But in recent years even small groups of enemies have found chinks in that armor. Some have called this asymmetric warfare. Others, more sympathetic to America’s enemies, have compared it to David and Goliath, with America in the role of the disdainful military giant.
America’s mighty naval vessels are vulnerable to attack by small bands of brazen suicide bombers. Since the attack on the USS Cole in 2000, the Navy has been on high alert for such attacks.
This apparently led to a tragic incident earlier this week when a small boat rapidly approached the USNS Rappahannock, a refueling ship. According to a statement from the U.S. Embassy in New Delhi, India, the small motor vessel “disregarded nonlethal warnings and rapidly approached the U.S. ship.” The Americans then fired on the small boat, killing a fisherman from India and seriously injuring three others.
The U.S. Embassy conveyed its condolences to the families of the dead and injured, but no amount of apologizing can erase the incident and its negative effect on public opinion of the United States.
After several highly publicized errors and misconduct by a few American soldiers in Afghanistan and Iraq, world public opinion can’t go much lower. All these incidents have tarnished and diminished the pride in American power, if not the power itself.
America’s diminishing power
Asymmetric attacks are sure to continue to be a key strategy of America’s enemies. And the cost of trying to defend against them and to avoid mistakes is becoming higher all the time. As the United States faces its fiscal cliff early next year, large cuts in military spending are likely. And Americans in general are likely to be less willing to use even that reduced military power.
Though America is currently the world’s most powerful nation, the pride of that power is being seriously diminished.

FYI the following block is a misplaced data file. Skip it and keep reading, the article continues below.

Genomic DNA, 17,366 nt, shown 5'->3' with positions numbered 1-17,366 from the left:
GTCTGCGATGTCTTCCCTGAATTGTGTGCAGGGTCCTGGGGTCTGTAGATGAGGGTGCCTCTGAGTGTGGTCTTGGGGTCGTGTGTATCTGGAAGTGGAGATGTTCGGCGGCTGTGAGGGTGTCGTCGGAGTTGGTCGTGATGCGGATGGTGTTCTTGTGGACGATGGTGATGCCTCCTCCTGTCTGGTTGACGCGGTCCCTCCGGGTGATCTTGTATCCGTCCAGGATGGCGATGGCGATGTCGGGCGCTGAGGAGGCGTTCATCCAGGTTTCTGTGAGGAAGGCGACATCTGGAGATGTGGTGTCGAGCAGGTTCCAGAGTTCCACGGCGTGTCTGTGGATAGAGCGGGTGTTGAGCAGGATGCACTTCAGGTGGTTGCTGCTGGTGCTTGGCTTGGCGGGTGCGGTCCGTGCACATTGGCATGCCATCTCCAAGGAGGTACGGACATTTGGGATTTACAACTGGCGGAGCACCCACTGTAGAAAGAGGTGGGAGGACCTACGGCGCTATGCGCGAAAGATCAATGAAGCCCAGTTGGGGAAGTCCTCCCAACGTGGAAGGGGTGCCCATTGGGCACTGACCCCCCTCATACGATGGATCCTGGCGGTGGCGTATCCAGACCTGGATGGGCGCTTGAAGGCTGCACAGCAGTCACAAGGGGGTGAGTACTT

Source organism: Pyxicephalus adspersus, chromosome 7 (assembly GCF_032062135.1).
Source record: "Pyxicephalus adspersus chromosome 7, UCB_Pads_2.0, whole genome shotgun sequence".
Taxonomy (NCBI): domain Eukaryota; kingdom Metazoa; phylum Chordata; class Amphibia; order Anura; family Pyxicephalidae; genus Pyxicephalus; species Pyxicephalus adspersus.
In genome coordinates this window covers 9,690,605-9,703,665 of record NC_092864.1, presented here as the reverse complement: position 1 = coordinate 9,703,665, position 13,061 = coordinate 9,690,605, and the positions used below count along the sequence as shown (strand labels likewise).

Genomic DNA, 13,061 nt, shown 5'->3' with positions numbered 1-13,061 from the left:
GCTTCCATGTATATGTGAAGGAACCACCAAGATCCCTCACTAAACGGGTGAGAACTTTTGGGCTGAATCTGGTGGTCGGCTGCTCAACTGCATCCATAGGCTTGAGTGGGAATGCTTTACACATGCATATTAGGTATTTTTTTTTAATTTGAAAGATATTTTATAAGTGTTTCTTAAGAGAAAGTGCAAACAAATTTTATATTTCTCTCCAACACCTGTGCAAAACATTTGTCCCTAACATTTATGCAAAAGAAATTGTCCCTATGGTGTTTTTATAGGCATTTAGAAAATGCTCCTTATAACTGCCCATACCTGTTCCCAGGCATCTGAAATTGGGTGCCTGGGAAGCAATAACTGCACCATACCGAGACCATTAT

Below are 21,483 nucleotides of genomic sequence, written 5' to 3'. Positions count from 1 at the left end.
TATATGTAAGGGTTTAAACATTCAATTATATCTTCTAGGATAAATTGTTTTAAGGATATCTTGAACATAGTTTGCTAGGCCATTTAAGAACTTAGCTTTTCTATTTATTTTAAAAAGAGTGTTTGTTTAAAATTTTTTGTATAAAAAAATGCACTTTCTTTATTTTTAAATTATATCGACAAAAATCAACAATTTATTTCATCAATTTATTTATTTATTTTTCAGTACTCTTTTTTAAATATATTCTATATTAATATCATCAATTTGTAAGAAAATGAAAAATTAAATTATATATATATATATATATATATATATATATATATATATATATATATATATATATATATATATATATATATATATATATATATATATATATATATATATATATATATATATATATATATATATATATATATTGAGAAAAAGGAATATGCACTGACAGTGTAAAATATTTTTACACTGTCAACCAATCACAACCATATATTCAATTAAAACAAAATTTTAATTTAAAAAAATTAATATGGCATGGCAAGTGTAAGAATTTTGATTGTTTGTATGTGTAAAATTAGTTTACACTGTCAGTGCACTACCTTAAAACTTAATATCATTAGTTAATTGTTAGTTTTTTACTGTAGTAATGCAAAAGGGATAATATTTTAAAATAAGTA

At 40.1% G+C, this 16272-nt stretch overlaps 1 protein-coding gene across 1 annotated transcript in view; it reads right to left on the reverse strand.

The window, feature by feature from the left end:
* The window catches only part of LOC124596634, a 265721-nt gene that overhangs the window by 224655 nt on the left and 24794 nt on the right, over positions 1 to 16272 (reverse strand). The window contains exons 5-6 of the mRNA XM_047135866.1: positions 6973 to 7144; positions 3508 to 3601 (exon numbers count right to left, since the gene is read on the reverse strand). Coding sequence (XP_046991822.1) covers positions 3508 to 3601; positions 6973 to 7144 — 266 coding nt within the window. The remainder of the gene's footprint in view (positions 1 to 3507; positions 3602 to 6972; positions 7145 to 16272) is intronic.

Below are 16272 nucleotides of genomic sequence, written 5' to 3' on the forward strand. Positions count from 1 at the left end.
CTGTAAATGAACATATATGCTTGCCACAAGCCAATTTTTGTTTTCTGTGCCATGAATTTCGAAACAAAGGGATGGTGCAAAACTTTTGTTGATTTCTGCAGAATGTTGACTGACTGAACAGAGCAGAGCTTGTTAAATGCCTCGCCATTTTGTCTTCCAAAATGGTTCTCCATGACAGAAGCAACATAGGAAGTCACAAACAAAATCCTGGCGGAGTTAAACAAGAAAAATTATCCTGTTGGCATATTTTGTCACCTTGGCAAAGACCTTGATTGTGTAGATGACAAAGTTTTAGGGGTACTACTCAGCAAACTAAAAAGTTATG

The Bible talks about the pride of the power of God’s people being removed as the result of sins (Leviticus 26:14, 17, 19).
Could this apply to America today? Could our spiraling immorality and export of violence and pornography, our culture of greed, our removal of God from public life have anything to do with our current state?
Americans too often flaunt their freedoms and too rarely live up to their responsibilities to live in a way that would please our Creator. His 10 Commandments are not only removed from courthouses, they are forgotten by the public as well. Even churches teach a feel-good religion without recognition that God has made His laws for our good—and breaking them brings automatic penalties.
What will happen in the Strait of Hormuz?
What will happen in the Strait of Hormuz in the coming months? With the military buildup, are the chances of conflict being touched off, even inadvertently, increasing?
Could America lose naval vessels to asymmetric warfare, terrorist attacks or mines? Will America have the stomach to stick it out? Or will the U.S. eventually give in and leave Iran to its own devices?
If so, how would Israel—the nation Iran continually threatens to wipe off the map—respond? Will Israel allow the Iranians to complete nuclear weapons to be used against them?
Whatever happens in the short-term, today’s tense situation seems sure to become even more tense.
However, the Bible also shows a time on beyond when the true power player will take charge. Jesus Christ has promised to return to this earth to prevent humanity from its reckless race to self-destruction (Matthew 24:21-22).
Read more about the time of peace that will come in our section on the “Kingdom of God.”